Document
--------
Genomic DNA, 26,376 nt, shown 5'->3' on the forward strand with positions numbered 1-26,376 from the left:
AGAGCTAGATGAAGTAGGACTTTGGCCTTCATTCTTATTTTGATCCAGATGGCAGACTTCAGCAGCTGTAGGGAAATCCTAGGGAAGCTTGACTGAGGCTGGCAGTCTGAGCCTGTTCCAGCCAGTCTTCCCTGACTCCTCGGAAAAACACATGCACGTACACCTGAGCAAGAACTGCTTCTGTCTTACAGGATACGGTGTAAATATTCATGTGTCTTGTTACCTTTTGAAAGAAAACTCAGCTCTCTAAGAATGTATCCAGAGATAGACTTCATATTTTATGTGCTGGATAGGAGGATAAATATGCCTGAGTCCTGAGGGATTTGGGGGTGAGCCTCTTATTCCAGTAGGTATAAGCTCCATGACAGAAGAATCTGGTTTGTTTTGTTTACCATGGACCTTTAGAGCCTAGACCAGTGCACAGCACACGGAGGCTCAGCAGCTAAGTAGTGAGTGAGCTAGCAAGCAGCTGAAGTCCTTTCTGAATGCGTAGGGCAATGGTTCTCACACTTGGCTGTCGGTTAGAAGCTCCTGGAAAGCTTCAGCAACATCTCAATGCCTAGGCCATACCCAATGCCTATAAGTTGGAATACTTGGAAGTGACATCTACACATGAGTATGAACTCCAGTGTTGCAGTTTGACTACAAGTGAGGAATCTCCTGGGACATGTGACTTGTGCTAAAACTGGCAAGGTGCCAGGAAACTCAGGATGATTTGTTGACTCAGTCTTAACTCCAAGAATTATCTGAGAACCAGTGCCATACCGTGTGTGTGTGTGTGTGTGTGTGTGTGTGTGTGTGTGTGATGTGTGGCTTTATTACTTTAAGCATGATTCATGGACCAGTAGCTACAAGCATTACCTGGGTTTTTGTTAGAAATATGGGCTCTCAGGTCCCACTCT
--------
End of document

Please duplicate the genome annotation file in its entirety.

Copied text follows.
Genomic DNA, 26,376 nt, shown 5'->3' on the forward strand with positions numbered 1-26,376 from the left:
AGAGCTAGATGAAGTAGGACTTTGGCCTTCATTCTTATTTTGATCCAGATGGCAGACTTCAGCAGCTGTAGGGAAATCCTAGGGAAGCTTGACTGAGGCTGGCAGTCTGAGCCTGTTCCAGCCAGTCTTCCCTGACTCCTCGGAAAAACACATGCACGTACACCTGAGCAAGAACTGCTTCTGTCTTACAGGATACGGTGTAAATATTCATGTGTCTTGTTACCTTTTGAAAGAAAACTCAGCTCTCTAAGAATGTATCCAGAGATAGACTTCATATTTTATGTGCTGGATAGGAGGATAAATATGCCTGAGTCCTGAGGGATTTGGGGGTGAGCCTCTTATTCCAGTAGGTATAAGCTCCATGACAGAAGAATCTGGTTTGTTTTGTTTACCATGGACCTTTAGAGCCTAGACCAGTGCACAGCACACGGAGGCTCAGCAGCTAAGTAGTGAGTGAGCTAGCAAGCAGCTGAAGTCCTTTCTGAATGCGTAGGGCAATGGTTCTCACACTTGGCTGTCGGTTAGAAGCTCCTGGAAAGCTTCAGCAACATCTCAATGCCTAGGCCATACCCAATGCCTATAAGTTGGAATACTTGGAAGTGACATCTACACATGAGTATGAACTCCAGTGTTGCAGTTTGACTACAAGTGAGGAATCTCCTGGGACATGTGACTTGTGCTAAAACTGGCAAGGTGCCAGGAAACTCAGGATGATTTGTTGACTCAGTCTTAACTCCAAGAATTATCTGAGAACCAGTGCCATACCGTGTGTGTGTGTGTGTGTGTGTGTGTGTGTGTGTGTGTGATGTGTGGCTTTATTACTTTAAGCATGATTCATGGACCAGTAGCTACAAGCATTACCTGGGTTTTTGTTAGAAATATGGGCTCTCAGGTCCCACTCT